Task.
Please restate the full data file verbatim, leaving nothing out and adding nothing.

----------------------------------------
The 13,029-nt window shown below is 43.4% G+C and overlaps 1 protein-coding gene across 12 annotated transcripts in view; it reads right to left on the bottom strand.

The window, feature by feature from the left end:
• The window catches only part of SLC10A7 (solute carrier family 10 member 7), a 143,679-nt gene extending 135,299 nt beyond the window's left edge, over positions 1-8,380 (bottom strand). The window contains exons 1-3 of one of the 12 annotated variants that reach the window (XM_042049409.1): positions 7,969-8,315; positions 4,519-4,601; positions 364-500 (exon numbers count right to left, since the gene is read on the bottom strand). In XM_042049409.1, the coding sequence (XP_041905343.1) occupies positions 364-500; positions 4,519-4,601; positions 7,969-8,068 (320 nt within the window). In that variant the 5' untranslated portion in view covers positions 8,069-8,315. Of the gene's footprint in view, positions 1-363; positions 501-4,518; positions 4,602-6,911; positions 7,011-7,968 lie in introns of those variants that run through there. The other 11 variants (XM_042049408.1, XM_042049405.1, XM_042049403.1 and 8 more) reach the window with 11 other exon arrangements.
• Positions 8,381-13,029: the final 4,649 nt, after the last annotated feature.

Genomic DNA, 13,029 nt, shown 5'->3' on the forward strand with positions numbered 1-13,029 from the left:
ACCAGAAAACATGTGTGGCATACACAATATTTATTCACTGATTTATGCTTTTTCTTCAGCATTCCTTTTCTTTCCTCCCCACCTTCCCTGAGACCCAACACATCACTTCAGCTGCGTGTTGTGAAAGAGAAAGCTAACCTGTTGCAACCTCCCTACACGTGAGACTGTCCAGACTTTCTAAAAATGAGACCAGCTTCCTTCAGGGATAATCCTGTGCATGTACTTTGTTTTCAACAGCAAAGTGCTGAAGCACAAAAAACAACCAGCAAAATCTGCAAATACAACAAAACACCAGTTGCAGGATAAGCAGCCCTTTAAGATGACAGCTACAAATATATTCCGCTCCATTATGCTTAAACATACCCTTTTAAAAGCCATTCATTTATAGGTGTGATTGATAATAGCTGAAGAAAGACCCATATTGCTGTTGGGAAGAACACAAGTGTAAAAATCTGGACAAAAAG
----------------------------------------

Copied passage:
The 13,029-nt window shown below is 43.4% G+C and overlaps 1 protein-coding gene across 12 annotated transcripts in view; it reads right to left on the bottom strand.

The window, feature by feature from the left end:
• The window catches only part of SLC10A7 (solute carrier family 10 member 7), a 143,679-nt gene extending 135,299 nt beyond the window's left edge, over positions 1-8,380 (bottom strand). The window contains exons 1-3 of one of the 12 annotated variants that reach the window (XM_042049409.1): positions 7,969-8,315; positions 4,519-4,601; positions 364-500 (exon numbers count right to left, since the gene is read on the bottom strand). In XM_042049409.1, the coding sequence (XP_041905343.1) occupies positions 364-500; positions 4,519-4,601; positions 7,969-8,068 (320 nt within the window). In that variant the 5' untranslated portion in view covers positions 8,069-8,315. Of the gene's footprint in view, positions 1-363; positions 501-4,518; positions 4,602-6,911; positions 7,011-7,968 lie in introns of those variants that run through there. The other 11 variants (XM_042049408.1, XM_042049405.1, XM_042049403.1 and 8 more) reach the window with 11 other exon arrangements.
• Positions 8,381-13,029: the final 4,649 nt, after the last annotated feature.

Genomic DNA, 13,029 nt, shown 5'->3' on the forward strand with positions numbered 1-13,029 from the left:
ACCAGAAAACATGTGTGGCATACACAATATTTATTCACTGATTTATGCTTTTTCTTCAGCATTCCTTTTCTTTCCTCCCCACCTTCCCTGAGACCCAACACATCACTTCAGCTGCGTGTTGTGAAAGAGAAAGCTAACCTGTTGCAACCTCCCTACACGTGAGACTGTCCAGACTTTCTAAAAATGAGACCAGCTTCCTTCAGGGATAATCCTGTGCATGTACTTTGTTTTCAACAGCAAAGTGCTGAAGCACAAAAAACAACCAGCAAAATCTGCAAATACAACAAAACACCAGTTGCAGGATAAGCAGCCCTTTAAGATGACAGCTACAAATATATTCCGCTCCATTATGCTTAAACATACCCTTTTAAAAGCCATTCATTTATAGGTGTGATTGATAATAGCTGAAGAAAGACCCATATTGCTGTTGGGAAGAACACAAGTGTAAAAATCTGGACAAAAAG